BearTax Review: Bitcoin & Cryptocurrency Tax Software With Automated Calculations
So, you’re a seasoned cryptocurrency investor that has placed hundreds, if not thousands of trades over the past 12 months. While this is likely to be a logistical nightmare for your tax reporting endeavors – this doesn’t matter, because cryptocurrency profits are not taxed, right?
On the contrary – while the specific tax treatment of cryptocurrency trading will vary from jurisdiction-to-jurisdiction, a significant number of tax authorities now require you to include cryptocurrency capital gains within your tax return.
As such, it is absolutely fundamental that you get your cryptocurrency taxes in order – otherwise, you could be getting a rather demanding letter from your local tax authority. Ultimately, tax evasion is a serious crime regardless of where you are based, which is why it might be worth considering an automated cryptocurrency tax platform like BearTax.
The platform allows you to track all of your cryptocurrency trades in an autonomous manner, meaning the underlying software will provide a breakdown of your profits and losses – and crucially – how much you owe to the taxman.
Fancy finding out whether or not the crypto-centric software provider is right for you? If so, be sure to read our in-depth BearTax Review.
What is BearTax?
In a nutshell, BearTax is an online platform that offers cryptocurrency portfolio tracking services – with the view of ascertaining your overall profits and losses.
In doing so, this makes it a seamless process when it comes to filing your annual tax returns. BearTax does this through an innovative API-based algorithm that links up with your chosen cryptocurrency exchanges. This includes the likes of Binance, Gemini, KuCoin, Coinbase – and many others.
The overarching selling point of BearTax is that it makes the impossible possible. By this, we mean it not only solves the woes of attempting to calculate your cryptocurrency capital gains in dollars and cents, but it also allows you to assess what taxes you are likely to owe.
Without utilizing a software platform to do this for you, endless hours of manual work would be required.
Rarely do exchanges give you a full breakdown of how much you’ve made or lost in fiat currency – which is what tax authorities like the IRS are interested in. These issues are further amplified if you’re a day trader, or an investor utilizing automated high-frequency software. As such, the only way around this is to perform a highly manual and cumbersome calculation process.
Once the financial year has concluded – and you’ve got all of your cryptocurrency profits and losses merged into a single portal – BearTax then allows you to download your tax documents automatically.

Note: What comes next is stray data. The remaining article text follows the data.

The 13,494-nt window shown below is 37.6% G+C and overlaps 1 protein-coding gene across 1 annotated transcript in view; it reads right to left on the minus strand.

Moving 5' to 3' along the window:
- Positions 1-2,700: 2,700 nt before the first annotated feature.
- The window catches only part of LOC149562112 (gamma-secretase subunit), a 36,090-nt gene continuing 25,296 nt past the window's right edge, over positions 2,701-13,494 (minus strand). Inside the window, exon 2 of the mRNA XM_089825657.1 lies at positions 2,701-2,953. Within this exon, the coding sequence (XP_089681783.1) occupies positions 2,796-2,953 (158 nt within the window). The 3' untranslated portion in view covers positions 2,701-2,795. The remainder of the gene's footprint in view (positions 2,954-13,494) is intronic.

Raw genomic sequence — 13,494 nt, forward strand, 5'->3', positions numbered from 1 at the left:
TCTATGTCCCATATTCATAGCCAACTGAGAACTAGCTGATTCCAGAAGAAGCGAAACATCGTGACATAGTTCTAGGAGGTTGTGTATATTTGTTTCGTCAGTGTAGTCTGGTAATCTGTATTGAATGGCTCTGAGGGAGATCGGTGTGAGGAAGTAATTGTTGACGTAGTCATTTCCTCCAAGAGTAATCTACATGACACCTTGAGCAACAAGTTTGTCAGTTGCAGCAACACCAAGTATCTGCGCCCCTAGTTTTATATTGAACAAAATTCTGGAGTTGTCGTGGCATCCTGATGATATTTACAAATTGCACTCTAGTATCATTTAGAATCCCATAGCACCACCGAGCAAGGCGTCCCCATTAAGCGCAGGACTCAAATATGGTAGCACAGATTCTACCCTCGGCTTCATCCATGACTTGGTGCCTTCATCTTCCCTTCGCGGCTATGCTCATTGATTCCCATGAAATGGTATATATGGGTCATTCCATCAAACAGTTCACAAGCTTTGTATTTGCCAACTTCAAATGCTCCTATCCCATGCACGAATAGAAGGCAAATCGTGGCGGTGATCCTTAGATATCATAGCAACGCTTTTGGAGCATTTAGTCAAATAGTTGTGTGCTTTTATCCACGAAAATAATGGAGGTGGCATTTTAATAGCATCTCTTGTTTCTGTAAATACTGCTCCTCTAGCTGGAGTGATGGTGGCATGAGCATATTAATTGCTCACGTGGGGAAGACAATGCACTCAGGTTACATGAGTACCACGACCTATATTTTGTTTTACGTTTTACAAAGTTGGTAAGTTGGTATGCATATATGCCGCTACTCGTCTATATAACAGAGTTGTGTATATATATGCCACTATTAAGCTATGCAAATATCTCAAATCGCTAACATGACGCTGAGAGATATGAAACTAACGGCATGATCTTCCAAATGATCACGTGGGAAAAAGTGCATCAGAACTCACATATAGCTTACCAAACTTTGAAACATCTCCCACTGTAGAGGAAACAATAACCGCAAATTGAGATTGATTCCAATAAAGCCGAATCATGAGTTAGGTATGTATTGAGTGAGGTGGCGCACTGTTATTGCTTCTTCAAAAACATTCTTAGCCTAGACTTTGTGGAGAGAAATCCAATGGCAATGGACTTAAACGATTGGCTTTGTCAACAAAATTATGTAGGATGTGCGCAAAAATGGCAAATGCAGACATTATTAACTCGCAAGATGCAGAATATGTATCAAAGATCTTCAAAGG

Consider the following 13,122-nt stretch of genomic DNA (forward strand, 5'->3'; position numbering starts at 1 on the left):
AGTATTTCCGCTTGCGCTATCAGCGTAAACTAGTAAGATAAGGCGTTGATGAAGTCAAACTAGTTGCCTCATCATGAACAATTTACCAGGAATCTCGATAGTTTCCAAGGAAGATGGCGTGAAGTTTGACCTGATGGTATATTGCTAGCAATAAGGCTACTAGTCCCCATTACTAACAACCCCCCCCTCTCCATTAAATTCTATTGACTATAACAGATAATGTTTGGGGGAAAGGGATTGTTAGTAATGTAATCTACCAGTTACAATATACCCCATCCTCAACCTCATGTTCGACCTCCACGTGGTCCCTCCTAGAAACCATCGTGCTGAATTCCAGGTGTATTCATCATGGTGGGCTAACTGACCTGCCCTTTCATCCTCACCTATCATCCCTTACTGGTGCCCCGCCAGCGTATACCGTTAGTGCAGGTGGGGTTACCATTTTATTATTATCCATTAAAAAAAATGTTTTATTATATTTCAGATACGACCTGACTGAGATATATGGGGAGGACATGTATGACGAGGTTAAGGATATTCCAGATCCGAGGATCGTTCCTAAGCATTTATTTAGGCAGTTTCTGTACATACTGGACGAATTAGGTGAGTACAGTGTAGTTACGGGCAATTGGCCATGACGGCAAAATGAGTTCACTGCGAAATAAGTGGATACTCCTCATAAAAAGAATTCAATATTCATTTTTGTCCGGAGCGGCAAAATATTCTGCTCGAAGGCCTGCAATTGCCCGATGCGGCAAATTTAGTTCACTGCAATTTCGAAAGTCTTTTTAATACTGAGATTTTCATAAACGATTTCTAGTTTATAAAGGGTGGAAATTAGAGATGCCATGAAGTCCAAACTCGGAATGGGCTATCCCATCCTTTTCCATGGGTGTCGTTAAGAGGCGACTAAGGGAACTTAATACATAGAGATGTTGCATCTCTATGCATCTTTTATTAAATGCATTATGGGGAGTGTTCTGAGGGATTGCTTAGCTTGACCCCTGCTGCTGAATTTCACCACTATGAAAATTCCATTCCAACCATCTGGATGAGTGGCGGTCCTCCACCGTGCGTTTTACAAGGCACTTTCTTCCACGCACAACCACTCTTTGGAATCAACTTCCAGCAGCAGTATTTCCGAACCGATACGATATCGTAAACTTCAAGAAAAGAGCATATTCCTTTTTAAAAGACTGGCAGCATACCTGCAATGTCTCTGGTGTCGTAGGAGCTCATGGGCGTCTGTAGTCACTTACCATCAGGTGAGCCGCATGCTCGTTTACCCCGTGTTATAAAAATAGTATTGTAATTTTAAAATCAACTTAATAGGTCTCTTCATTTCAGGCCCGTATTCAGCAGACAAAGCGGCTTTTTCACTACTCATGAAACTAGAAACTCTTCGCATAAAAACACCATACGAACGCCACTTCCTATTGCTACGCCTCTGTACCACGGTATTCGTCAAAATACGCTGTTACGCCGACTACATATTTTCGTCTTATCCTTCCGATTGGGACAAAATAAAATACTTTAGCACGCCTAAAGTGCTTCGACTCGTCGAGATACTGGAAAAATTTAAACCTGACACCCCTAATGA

Alternatively – if you need to include your cryptocurrency gains with other areas of tax (such as property tax or income tax), the platform allows you to link your data with third-party software programs like TurboTax.
How Does BearTax Work?
The process of using BearTax for your cryptocurrency tax needs is super-easy. Here’s a breakdown of what you need to do.
Step 1: Create an Account
To get the ball rolling, you’ll need to head over to the BearTax homepage and create an account. This will require you to enter some personal information, as well as choose a username and password.
Step 2: Connect Cryptocurrency Exchanges
Once you’ve got your account set-up, you will be required to connect your cryptocurrency exchange accounts with BearTax. This is a fairly straightforward process, although the specifics can vary from exchange-to-exchange.
Moreover, you’ll have the option of allowing BearTax to track your trades automatically, or you can upload the required data as and when you choose to.
If opting for the former, you will need to link your cryptocurrency exchange API with BearTax. You’ll typically find this within your exchange account settings. Once you’ve found it, copy the long string of characters and then paste them into BearTax.
If opting for the manual process, or your chosen exchange does not support API integration, you will need to upload a CSV document into BearTax. You’ll get this by downloading it from your cryptocurrency exchange.
Step 3: Assess Your Profits and Losses
Whether you decide to do this on a regular basis – or only when tax time comes around, BearTax allows you to calculate your overall profits and losses for a pre-defined period.
It will then provide the required information for you to file your taxes with your respective authority.
What Exchanges is BearTax Compatible With?
In effect, BearTax is compatible with every cryptocurrency exchange in the market. However, the specific reporting method will depend on the exchange you are using. In terms of utilizing the API link-up or CVS upload, this is supported by more than 50 exchange platforms.
This includes all of the “big-boys”, such as Binance, Coinbase, Bittrex, Gemini, Poloniex, Bitstamp, and Kucoin. This also includes less liquid exchanges like Lykke, Coinspot, and IDEX.
If your chosen exchange(s) is not covered, BearTax offers a workaround. This centres on a generic CSV template that allows you to add in your trades manually. Once you do, BearTax will then perform the required calculations. However, this option is extremely time-consuming, so it’s best to stick with one of the 50+ exchanges supported by BearTax.
What Much Does BearTax Cost?
BearTax is a paid-for service, which consists of four different pricing plans. Before we provide a breakdown of what you get for your respective plan, it is important to note that you are not required to pay upfront.
Instead, once you have imported all of your transactions, you will get to choose a plan and make payment based on the extensiveness of your trades.
For example, if you only performed 15 trades throughout the financial year, then you would only need the basic plan – which costs just $1 per year.
Basic Plan – $1 Per Year
The basic plan – which costs a measly $1 per year, allows you to track and calculate up to 20 transactions – which you can do across an unlimited number of exchanges. In fact, all four of the plans offered by BearTax allow you to track an unlimited number of cryptocurrency exchanges, which is great.